Lawrie Group was founded in 1930 by metal merchant John Lawrie in Aberdeen, and now bills itself as one of Scotland’s largest privately-owned businesses, with bases in Montrose and Evanton, Scotland, and in Houston in the U.S.
Four members of the company’s management team – CEO Vic Sinclair, Financial Director Charlie Parker, Operations Director Dave Weston, and Tubulars Director Iain Laing – have bought out the former majority shareholder in partnership with Rubicon Partners and Grovepoint.
The four executives, who previously had been minority shareholders, credited Bank of Scotland and Santander for providing banking services to support the acquisition.
John Lawrie has three divisions that provide metal recycling and reprocessing, decommissioning and steel tubular services to the oil and gas, construction and utility sectors in the U.K. and to the North American market from its U.S. bases in Houston, New Jersey and Philadelphia.
“The commitment of the senior management team has helped make John Lawrie the industry leader it is today,” says CEO Vic Sinclair. “We enter this exciting new era as a financially strong and ambitious business backed by new investors who will help us drive further organic growth in both the U.K. and U.S. across all three of our divisions. We also intend to pursue new markets, including through acquisitions, in this partnership with Rubicon and Grovepoint.”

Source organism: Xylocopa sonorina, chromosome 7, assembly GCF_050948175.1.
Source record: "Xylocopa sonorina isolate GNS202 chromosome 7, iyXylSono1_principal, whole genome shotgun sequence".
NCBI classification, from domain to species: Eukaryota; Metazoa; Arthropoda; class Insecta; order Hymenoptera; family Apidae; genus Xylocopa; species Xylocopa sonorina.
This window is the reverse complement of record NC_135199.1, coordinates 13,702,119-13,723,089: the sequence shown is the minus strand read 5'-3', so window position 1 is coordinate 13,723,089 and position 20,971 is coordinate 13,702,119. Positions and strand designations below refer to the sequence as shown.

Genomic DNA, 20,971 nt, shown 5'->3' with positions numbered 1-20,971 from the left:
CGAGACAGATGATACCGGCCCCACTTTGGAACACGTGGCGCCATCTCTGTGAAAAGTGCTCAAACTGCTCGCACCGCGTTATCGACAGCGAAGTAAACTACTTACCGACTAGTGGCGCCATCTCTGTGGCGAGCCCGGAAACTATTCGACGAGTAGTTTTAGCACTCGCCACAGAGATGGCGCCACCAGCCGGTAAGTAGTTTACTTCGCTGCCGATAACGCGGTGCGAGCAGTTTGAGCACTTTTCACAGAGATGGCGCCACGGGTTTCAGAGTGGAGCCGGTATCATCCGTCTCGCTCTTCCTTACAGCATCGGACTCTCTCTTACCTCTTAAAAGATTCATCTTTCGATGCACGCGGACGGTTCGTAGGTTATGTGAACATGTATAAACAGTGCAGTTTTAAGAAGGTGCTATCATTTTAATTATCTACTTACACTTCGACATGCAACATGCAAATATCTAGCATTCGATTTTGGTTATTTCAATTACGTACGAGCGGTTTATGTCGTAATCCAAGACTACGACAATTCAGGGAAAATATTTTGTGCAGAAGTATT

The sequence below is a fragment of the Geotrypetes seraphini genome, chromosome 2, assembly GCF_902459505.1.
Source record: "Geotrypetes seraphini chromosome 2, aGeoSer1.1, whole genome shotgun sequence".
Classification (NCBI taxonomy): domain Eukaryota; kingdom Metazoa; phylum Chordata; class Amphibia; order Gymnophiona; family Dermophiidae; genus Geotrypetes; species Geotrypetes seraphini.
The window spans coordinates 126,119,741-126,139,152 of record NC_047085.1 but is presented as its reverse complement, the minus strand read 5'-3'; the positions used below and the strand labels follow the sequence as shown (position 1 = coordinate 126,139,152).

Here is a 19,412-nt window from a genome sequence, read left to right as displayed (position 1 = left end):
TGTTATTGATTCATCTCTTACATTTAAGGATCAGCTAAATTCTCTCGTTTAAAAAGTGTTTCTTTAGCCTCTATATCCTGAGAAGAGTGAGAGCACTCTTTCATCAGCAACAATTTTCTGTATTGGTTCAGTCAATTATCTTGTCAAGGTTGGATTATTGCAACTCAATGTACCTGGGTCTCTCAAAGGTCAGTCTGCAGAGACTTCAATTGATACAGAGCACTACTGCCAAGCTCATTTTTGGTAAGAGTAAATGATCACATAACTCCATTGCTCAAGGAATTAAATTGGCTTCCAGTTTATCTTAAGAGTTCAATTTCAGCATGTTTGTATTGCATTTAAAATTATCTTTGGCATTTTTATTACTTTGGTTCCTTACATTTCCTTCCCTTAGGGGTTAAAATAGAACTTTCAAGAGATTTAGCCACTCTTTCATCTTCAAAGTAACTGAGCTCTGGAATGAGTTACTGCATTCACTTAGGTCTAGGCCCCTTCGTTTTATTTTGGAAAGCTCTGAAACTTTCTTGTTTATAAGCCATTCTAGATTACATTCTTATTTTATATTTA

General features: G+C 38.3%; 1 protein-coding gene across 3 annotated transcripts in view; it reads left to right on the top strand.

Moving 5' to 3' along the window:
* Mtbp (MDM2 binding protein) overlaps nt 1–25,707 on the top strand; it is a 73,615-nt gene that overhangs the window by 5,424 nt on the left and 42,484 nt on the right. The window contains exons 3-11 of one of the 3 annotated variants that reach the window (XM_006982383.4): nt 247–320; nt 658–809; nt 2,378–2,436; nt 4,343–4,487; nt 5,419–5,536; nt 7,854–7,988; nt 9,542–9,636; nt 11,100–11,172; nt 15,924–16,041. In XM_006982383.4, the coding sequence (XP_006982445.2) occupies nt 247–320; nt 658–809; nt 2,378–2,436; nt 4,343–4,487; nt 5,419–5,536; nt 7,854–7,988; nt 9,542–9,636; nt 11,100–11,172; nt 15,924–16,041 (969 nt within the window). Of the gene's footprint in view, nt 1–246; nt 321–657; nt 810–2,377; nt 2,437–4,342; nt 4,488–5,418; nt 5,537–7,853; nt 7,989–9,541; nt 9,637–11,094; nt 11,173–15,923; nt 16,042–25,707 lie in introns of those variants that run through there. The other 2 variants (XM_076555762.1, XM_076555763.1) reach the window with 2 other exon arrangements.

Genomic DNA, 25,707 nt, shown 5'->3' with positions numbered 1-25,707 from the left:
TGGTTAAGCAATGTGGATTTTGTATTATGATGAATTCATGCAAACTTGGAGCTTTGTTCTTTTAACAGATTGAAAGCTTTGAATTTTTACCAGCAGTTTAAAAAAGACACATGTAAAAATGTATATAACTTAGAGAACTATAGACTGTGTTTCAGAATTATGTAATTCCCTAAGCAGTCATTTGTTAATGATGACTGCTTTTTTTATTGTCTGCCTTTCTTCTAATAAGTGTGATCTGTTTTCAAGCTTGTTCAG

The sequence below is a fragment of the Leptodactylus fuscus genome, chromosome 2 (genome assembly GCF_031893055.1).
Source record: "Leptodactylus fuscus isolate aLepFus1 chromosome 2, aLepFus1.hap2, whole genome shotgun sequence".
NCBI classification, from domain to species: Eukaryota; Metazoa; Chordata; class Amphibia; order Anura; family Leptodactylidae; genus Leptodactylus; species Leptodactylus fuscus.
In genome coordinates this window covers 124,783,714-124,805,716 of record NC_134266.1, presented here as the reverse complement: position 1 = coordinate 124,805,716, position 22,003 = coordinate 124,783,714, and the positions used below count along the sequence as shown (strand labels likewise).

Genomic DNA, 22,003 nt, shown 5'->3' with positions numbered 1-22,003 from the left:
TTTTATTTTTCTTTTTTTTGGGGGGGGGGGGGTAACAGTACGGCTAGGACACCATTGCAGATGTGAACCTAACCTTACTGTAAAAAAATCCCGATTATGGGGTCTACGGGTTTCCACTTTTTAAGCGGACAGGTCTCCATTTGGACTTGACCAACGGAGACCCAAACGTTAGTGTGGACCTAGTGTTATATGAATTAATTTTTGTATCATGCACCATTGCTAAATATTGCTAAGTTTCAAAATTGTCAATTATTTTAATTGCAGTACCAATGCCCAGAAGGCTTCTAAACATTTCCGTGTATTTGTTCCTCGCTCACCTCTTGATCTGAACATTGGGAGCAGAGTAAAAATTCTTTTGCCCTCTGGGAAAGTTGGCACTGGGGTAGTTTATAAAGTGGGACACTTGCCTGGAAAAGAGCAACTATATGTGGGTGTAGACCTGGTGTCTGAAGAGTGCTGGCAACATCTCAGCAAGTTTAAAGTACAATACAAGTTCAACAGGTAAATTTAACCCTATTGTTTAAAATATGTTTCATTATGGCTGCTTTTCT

Comments Charlie Parker, finance director of the firm, “John Lawrie is a business with a proud past and an exciting future. We have a clear strategy for growth and that’s good news for all our stakeholders.”
The management team says opportunities for growth have been identified across the three divisions, and that a key focus for the Lawrie Group will continue to be the North Sea decommissioning sector, in which an estimated £17 billion ($22.5 billion) will be spent during the next decade.
The company indicates it has “progressively developed its decommissioning expertise over the past two decades [and] has carried out a wide range of projects involving the deconstruction, processing, recycling and disposal of redundant subsea materials.”]]>
With the theme of “Innovation Creates the Future,” LiuGong shared its 60 years’ heritage as well as the future expectations with more than 1,000 attendees from more than 70 countries. Attendees included government officials, industry leaders, LiuGong dealer representatives, LiuGong employees and media.